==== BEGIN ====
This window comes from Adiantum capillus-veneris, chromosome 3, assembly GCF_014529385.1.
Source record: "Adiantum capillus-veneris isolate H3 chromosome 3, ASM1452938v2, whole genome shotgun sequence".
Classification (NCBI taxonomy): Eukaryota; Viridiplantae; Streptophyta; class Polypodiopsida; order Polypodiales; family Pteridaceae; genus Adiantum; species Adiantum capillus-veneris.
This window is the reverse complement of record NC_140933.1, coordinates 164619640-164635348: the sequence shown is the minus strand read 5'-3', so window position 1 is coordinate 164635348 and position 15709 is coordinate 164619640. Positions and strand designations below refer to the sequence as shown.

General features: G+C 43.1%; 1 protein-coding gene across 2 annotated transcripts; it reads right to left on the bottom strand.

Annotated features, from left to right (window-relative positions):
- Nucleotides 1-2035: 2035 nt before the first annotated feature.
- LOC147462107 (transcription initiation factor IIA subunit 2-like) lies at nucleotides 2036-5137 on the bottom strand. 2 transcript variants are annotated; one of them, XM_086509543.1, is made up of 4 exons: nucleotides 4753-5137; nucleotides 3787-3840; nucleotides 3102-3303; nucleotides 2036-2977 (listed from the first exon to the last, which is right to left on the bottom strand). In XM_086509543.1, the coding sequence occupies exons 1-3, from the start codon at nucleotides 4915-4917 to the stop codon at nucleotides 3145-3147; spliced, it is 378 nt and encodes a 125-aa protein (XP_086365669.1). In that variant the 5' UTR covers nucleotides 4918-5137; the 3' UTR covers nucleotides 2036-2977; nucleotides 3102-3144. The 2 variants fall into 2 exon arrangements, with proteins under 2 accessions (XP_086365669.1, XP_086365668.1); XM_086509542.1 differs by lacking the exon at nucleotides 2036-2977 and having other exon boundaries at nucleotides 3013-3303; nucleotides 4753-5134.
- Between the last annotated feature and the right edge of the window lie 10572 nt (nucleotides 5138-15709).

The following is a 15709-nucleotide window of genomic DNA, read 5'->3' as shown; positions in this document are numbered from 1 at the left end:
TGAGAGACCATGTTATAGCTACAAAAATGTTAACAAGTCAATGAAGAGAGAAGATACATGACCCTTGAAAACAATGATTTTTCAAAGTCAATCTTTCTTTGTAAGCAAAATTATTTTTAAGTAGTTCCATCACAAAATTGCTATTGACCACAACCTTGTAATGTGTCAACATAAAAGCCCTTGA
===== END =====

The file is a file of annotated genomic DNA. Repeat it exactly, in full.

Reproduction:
This window comes from Adiantum capillus-veneris, chromosome 3, assembly GCF_014529385.1.
Source record: "Adiantum capillus-veneris isolate H3 chromosome 3, ASM1452938v2, whole genome shotgun sequence".
Classification (NCBI taxonomy): Eukaryota; Viridiplantae; Streptophyta; class Polypodiopsida; order Polypodiales; family Pteridaceae; genus Adiantum; species Adiantum capillus-veneris.
This window is the reverse complement of record NC_140933.1, coordinates 164619640-164635348: the sequence shown is the minus strand read 5'-3', so window position 1 is coordinate 164635348 and position 15709 is coordinate 164619640. Positions and strand designations below refer to the sequence as shown.

General features: G+C 43.1%; 1 protein-coding gene across 2 annotated transcripts; it reads right to left on the bottom strand.

Annotated features, from left to right (window-relative positions):
- Nucleotides 1-2035: 2035 nt before the first annotated feature.
- LOC147462107 (transcription initiation factor IIA subunit 2-like) lies at nucleotides 2036-5137 on the bottom strand. 2 transcript variants are annotated; one of them, XM_086509543.1, is made up of 4 exons: nucleotides 4753-5137; nucleotides 3787-3840; nucleotides 3102-3303; nucleotides 2036-2977 (listed from the first exon to the last, which is right to left on the bottom strand). In XM_086509543.1, the coding sequence occupies exons 1-3, from the start codon at nucleotides 4915-4917 to the stop codon at nucleotides 3145-3147; spliced, it is 378 nt and encodes a 125-aa protein (XP_086365669.1). In that variant the 5' UTR covers nucleotides 4918-5137; the 3' UTR covers nucleotides 2036-2977; nucleotides 3102-3144. The 2 variants fall into 2 exon arrangements, with proteins under 2 accessions (XP_086365669.1, XP_086365668.1); XM_086509542.1 differs by lacking the exon at nucleotides 2036-2977 and having other exon boundaries at nucleotides 3013-3303; nucleotides 4753-5134.
- Between the last annotated feature and the right edge of the window lie 10572 nt (nucleotides 5138-15709).

The following is a 15709-nucleotide window of genomic DNA, read 5'->3' as shown; positions in this document are numbered from 1 at the left end:
TGAGAGACCATGTTATAGCTACAAAAATGTTAACAAGTCAATGAAGAGAGAAGATACATGACCCTTGAAAACAATGATTTTTCAAAGTCAATCTTTCTTTGTAAGCAAAATTATTTTTAAGTAGTTCCATCACAAAATTGCTATTGACCACAACCTTGTAATGTGTCAACATAAAAGCCCTTGA